Understanding the Redesigned PSAT Scoring
Last October, students got their first glimpse of the redesigned PSAT and a preview of what they can expect on the redesigned SAT, which will be administered for the first time in March 2016. Similar to the SAT, the PSAT was redesigned to assess more directly those skills most relevant to college and career readiness, and to better reflect what students learn in school.
As educators, understanding the score reports and what they represent is integral to determining your students’ strengths, areas of improvement, and how to focus your instruction to positively impact your students’ results.
PSAT Test Scores
The redesigned score reports were released online for the first time in early January. Here is a sample student report, which includes information on test scores, including section and cross-section subscores, as well as college and career-readiness benchmarks, and the National Merit Scholarship Program.
On the redesigned test, each section (Math and Evidence-Based Reading and Writing) is scored between 160 to 760, for a possible score range of 320 to 1520. Since the PSAT is slightly shorter and does not include the most rigorous questions, the top score on the PSAT is a 1520, compared to a 1600 on the SAT.
Previously, the highest score achievable on the PSAT was 240. This has led to questions regarding how this year’s PSAT scores relate to scores from past years’ tests. To see how scores on the redesigned test compare to the previous version you can view this table. For example, a student scoring a 210 on the 2014 version would be equivalent to scoring a 1420 on the redesigned 2015 test.
Let’s learn more about the Section and Cross-Section Subscores.
The Math test includes three subscores, each on a 15-point scale, in the following domains:
- Heart of Algebra
- Problem Solving and Data Analysis
- Passport to Advanced Math
The Writing and Language test includes two subscores, both also on a 15-point scale:
- Expression of Ideas
- Standard English Conventions
Instructors will be able to use students’ subscores to identify their strengths and areas for improvement on the test sections, which will enable you to focus your lesson planning on the areas that require the most attention.
Score reports also include two cross-section scores that include questions on both the Reading and Writing and Language sections of the test. The cross-section scores are
- Command of Evidence
- Words in Context
Both will be reported on a 15-point scale and tie back to major principals driving the redesign of the SAT, including a push to make the reading and writing tasks more authentic and closely aligned to how students will read and interpret texts in high school, college, and beyond.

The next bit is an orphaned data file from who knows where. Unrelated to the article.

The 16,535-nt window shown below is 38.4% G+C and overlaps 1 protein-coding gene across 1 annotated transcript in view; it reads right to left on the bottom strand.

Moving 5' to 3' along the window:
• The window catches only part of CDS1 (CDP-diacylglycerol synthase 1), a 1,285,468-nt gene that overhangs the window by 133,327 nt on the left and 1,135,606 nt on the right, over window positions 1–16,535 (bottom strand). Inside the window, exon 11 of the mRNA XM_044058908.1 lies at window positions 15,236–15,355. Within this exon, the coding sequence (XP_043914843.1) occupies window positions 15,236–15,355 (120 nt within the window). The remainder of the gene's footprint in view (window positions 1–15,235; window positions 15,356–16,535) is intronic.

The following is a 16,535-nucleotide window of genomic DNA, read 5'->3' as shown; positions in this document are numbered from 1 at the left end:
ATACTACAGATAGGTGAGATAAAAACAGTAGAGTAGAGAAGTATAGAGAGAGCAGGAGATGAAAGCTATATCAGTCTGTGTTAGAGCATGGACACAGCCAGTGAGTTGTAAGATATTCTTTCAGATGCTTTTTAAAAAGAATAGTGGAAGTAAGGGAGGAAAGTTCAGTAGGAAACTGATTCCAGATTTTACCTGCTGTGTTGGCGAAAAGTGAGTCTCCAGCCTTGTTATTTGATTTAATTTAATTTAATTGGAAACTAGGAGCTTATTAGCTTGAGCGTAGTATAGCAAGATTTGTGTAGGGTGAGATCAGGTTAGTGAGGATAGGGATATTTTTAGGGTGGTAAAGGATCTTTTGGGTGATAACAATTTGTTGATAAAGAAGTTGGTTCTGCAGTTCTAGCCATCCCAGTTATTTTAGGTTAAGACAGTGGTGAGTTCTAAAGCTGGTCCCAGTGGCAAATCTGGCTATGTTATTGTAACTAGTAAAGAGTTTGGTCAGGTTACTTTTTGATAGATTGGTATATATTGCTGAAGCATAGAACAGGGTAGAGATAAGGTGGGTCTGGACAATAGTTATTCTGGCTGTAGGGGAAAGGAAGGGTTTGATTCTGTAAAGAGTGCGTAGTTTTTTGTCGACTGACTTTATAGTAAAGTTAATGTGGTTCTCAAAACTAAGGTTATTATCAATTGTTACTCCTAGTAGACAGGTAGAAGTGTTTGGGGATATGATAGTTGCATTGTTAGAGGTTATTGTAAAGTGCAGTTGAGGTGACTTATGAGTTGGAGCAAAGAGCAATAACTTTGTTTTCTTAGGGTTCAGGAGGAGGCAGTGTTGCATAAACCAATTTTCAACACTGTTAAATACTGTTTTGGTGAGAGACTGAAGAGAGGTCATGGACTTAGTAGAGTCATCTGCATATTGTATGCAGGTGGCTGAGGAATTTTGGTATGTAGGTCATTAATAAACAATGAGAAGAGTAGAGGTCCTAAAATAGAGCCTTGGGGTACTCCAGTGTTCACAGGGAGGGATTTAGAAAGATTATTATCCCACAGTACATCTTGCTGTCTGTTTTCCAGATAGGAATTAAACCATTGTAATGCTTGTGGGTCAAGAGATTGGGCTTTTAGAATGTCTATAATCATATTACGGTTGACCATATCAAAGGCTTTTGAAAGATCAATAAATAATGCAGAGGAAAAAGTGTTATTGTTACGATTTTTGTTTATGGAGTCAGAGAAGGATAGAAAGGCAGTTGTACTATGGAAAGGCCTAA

Cross Test Scores
Finally, score reports will include two scores that include questions across all sections of the test. The Science and History/Social Studies cross test scores will be reported on a 1-40 scale. Rather than devoting a specific test section to Science and History content, the PSAT instead has questions sprinkled throughout the test that incorporate content and skills from these areas.
Students may, for instance, see math questions that incorporate a physics formula, reading questions about a passage on an evolutionary phenomenon, and writing questions that require them to edit a passage to best reflect the data presented in a chart. All three question types would contribute to the science cross-test score.
Science and history teachers may be particularly interested in student performance on the cross test scores and in reviewing the test questions that contribute to those scores in order to get a better idea of how skills learned in your classes may apply to the test.
How to use PSAT Scores
In addition to the scores and subscores, the PSAT score reports will include a predicted SAT score, which can be used as students and college counselors begin to plan for a student’s test-taking plans during junior year and college application plans during senior year.
College Board also plans to release a set of concordance tables throughout 2016 that will help students and schools to better contextualize scores. The concordance tables will include:
- Redesigned PSAT to old PSAT
- Redesigned SAT to old SAT (will be released in May 2016)
- Redesigned SAT to ACT (will be released in May 2016)
In a year of great transition for the SAT and the College Board, the PSAT will be an invaluable tool for educators to use to identify your students’ strengths and areas of improvement, allowing you to focus your instruction to get the best possible results.
We’re Here to Help
Do you have questions about the new PSAT, its relationship to the SAT, or how to use the results to focus your lesson planning to target students’ areas for improvement? Let us know your thoughts in the comments, or reach out to us directly at the location nearest to you!